Her grandfather, Al Hurst, played a round of golf at age 93 and scheduled a tee time for the next day, but died in his sleep that night. Her father, Joe, was hitting golf balls 30 minutes before he had a stroke. He had been in good health, but died at the age of 61. Vicky also has a sister, Kelly, who plays golf for the University of Florida.
Hurst started playing golf at age eight and began getting into the competitive side at age 11. "I guess it came kind of naturally," she conceded. "It takes a lot of patience. You're going to hit bad shots, no matter who you are. You have to stay calm."
The teenage phenom adds, "My long game is the best and always has been. Putting - the short game - takes a lot of practice. It's really frustrating when you stand over a four-foot putt and miss it."
Being a natural athlete, Hurst played several other sports as she grew up. She was a midfielder in soccer for five years, played guard in basketball one year and played tennis for three years. She also dabbled in swimming and taekwondo.
Hurst tasted her first golf tournament victory at age 11 and won her first AJGA major - the Nike Junior at Fort Myers, Fla. - when she was 15. "It felt great because the AJGA is such a huge deal," she said.
Because her school doesn't have a girls golf team, Hurst plays on the boys team during the regular season, then competes in the girls division when the state tournament begins. She played No. 1 on the boys team as a sophomore, junior and senior.
As a sophomore she tied talented Morgan Pressel for Class 1A medalist honors at 10-under-par, but lost a two-hole playoff. During her junior year, she shot 9-under-par to capture sole medalist honors. "It was really great," she said. "My team came out to support me and I played really well the last day."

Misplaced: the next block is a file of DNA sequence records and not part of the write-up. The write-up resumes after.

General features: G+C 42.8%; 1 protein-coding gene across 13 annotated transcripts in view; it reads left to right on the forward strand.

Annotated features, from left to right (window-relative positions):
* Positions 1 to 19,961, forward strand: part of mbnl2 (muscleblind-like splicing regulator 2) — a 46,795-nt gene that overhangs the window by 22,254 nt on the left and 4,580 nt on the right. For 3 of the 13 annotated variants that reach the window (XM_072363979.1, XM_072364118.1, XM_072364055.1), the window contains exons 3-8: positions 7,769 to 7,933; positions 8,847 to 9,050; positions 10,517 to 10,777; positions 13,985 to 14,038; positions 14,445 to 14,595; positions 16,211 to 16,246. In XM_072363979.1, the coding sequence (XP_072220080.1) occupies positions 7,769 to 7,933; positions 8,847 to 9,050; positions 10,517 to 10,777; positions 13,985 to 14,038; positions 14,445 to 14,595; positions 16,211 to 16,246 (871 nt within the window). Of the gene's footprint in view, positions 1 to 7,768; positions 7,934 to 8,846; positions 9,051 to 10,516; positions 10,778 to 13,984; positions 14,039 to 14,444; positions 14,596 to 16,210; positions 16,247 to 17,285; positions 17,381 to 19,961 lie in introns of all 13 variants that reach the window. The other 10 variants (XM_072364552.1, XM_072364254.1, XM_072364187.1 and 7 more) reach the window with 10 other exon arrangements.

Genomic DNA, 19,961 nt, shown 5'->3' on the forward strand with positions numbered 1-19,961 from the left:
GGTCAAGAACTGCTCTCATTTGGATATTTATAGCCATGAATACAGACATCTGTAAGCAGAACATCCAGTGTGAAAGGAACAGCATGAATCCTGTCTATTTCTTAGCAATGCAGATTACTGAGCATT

This year she averaged 37.4 strokes per nine holes. Last week she competed in her final Florida Class 1A state tournament and lost a heartbreaker. Plantation American Heritage freshman Kyle Roig carded a two-day total of 70-72-142 - two under par - while Hurst had to settle for second place with 71-72-143.
Playing against boys made her even more determined, she hinted. "I made sure that I played my best and they would have to also (play their best) to beat me," she laughed.
Her prep coach, Steve Henderson, says that his players treat her "just as another member of the team - almost like a captain. She is very well respected by all the boys who play against her and those on our team. Her name is so big that a lot of players and parents know who she is. It's a respect thing and a challenge to play against her. We went to a lot of country clubs and a lot of times big galleries followed her around.
"She is a hard worker and always the last one to leave. That's where a lot of respect comes from. For being in the spotlight, she is one in a million. She doesn't have a big head and doesn't see herself being any different than anybody else."
Of course, Hurst has made an even bigger name for herself outside of the high school scene. The summer prior to her junior year she won the Mizuno Junior in Georgia and the Mirasol Junior in Florida.
She also suffered her biggest disappointment when she lost the title game of the U.S. Girls Championships in North Carolina in a one-hole playoff against Jenny Shin. Still, she discovered a silver lining. She stressed, "I learned so much. I realized how my emotions act. It was physically and mentally draining. I learned how to manage it."
The Florida teenager long ago traded her Ben Hogan hat for a Payne Stewart model. "They're really cool and different," she explained. "I like his game and his demeanor on the golf course. He is a quality person and player."
It probably won't be long before followers of the LPGA Tour will be describing Vicky Hurst in the same glowing terms.